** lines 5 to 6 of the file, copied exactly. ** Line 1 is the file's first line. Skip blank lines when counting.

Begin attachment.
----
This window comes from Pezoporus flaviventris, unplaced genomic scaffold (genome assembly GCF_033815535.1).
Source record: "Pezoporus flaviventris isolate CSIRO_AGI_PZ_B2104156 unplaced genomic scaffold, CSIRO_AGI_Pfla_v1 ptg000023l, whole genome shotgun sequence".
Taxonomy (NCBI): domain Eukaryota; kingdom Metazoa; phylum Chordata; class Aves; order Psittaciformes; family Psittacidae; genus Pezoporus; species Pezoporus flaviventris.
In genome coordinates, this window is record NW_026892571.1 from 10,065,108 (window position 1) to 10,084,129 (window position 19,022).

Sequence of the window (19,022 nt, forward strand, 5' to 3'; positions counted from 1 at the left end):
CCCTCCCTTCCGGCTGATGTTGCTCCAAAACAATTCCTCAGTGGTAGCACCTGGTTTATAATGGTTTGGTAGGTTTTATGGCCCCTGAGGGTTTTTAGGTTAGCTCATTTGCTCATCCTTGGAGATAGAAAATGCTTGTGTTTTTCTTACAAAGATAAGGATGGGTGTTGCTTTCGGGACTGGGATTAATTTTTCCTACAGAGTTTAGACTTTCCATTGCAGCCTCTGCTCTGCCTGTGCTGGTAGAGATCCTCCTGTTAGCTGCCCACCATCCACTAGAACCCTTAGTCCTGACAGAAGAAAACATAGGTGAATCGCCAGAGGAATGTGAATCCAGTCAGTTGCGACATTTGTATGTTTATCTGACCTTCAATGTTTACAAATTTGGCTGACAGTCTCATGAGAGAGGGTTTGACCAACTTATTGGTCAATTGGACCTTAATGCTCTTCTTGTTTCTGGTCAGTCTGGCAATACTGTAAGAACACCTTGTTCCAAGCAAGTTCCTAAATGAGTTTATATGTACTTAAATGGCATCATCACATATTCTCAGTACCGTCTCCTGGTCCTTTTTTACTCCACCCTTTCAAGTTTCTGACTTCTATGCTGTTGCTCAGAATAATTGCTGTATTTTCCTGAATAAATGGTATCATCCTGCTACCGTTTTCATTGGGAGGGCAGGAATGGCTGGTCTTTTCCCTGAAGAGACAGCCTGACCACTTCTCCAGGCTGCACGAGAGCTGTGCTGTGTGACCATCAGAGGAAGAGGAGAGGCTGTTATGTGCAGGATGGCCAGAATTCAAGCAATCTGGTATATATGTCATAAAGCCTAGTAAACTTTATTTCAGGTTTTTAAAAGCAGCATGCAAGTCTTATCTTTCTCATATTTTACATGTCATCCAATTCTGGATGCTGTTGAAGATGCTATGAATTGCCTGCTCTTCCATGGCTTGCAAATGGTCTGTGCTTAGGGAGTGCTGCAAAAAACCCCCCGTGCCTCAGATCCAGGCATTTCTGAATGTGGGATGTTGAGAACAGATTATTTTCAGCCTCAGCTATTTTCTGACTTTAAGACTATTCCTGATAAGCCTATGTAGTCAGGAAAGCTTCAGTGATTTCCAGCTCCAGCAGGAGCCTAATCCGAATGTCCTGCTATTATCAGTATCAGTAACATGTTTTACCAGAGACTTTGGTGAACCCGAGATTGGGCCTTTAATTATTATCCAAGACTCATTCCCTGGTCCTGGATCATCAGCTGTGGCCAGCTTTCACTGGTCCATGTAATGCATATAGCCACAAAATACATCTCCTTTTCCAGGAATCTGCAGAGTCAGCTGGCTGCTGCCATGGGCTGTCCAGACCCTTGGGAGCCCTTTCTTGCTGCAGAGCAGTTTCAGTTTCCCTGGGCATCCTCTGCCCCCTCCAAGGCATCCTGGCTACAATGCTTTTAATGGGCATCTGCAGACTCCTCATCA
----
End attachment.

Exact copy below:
Sequence of the window (19,022 nt, forward strand, 5' to 3'; positions counted from 1 at the left end):
CCCTCCCTTCCGGCTGATGTTGCTCCAAAACAATTCCTCAGTGGTAGCACCTGGTTTATAATGGTTTGGTAGGTTTTATGGCCCCTGAGGGTTTTTAGGTTAGCTCATTTGCTCATCCTTGGAGATAGAAAATGCTTGTGTTTTTCTTACAAAGATAAGGATGGGTGTTGCTTTCGGGACTGGGATTAATTTTTCCTACAGAGTTTAGACTTTCCATTGCAGCCTCTGCTCTGCCTGTGCTGGTAGAGATCCTCCTGTTAGCTGCCCACCATCCACTAGAACCCTTAGTCCTGACAGAAGAAAACATAGGTGAATCGCCAGAGGAATGTGAATCCAGTCAGTTGCGACATTTGTATGTTTATCTGACCTTCAATGTTTACAAATTTGGCTGACAGTCTCATGAGAGAGGGTTTGACCAACTTATTGGTCAATTGGACCTTAATGCTCTTCTTGTTTCTGGTCAGTCTGGCAATACTGTAAGAACACCTTGTTCCAAGCAAGTTCCTAAATGAGTTTATATGTACTTAAATGGCATCATCACATATTCTCAGTACCGTCTCCTGGTCCTTTTTTACTCCACCCTTTCAAGTTTCTGACTTCTATGCTGTTGCTCAGAATAATTGCTGTATTTTCCTGAATAAATGGTATCATCCTGCTACCGTTTTCATTGGGAGGGCAGGAATGGCTGGTCTTTTCCCTGAAGAGACAGCCTGACCACTTCTCCAGGCTGCACGAGAGCTGTGCTGTGTGACCATCAGAGGAAGAGGAGAGGCTGTTATGTGCAGGATGGCCAGAATTCAAGCAATCTGGTATATATGTCATAAAGCCTAGTAAACTTTATTTCAGGTTTTTAAAAGCAGCATGCAAGTCTTATCTTTCTCATATTTTACATGTCATCCAATTCTGGATGCTGTTGAAGATGCTATGAATTGCCTGCTCTTCCATGGCTTGCAAATGGTCTGTGCTTAGGGAGTGCTGCAAAAAACCCCCCGTGCCTCAGATCCAGGCATTTCTGAATGTGGGATGTTGAGAACAGATTATTTTCAGCCTCAGCTATTTTCTGACTTTAAGACTATTCCTGATAAGCCTATGTAGTCAGGAAAGCTTCAGTGATTTCCAGCTCCAGCAGGAGCCTAATCCGAATGTCCTGCTATTATCAGTATCAGTAACATGTTTTACCAGAGACTTTGGTGAACCCGAGATTGGGCCTTTAATTATTATCCAAGACTCATTCCCTGGTCCTGGATCATCAGCTGTGGCCAGCTTTCACTGGTCCATGTAATGCATATAGCCACAAAATACATCTCCTTTTCCAGGAATCTGCAGAGTCAGCTGGCTGCTGCCATGGGCTGTCCAGACCCTTGGGAGCCCTTTCTTGCTGCAGAGCAGTTTCAGTTTCCCTGGGCATCCTCTGCCCCCTCCAAGGCATCCTGGCTACAATGCTTTTAATGGGCATCTGCAGACTCCTCATCA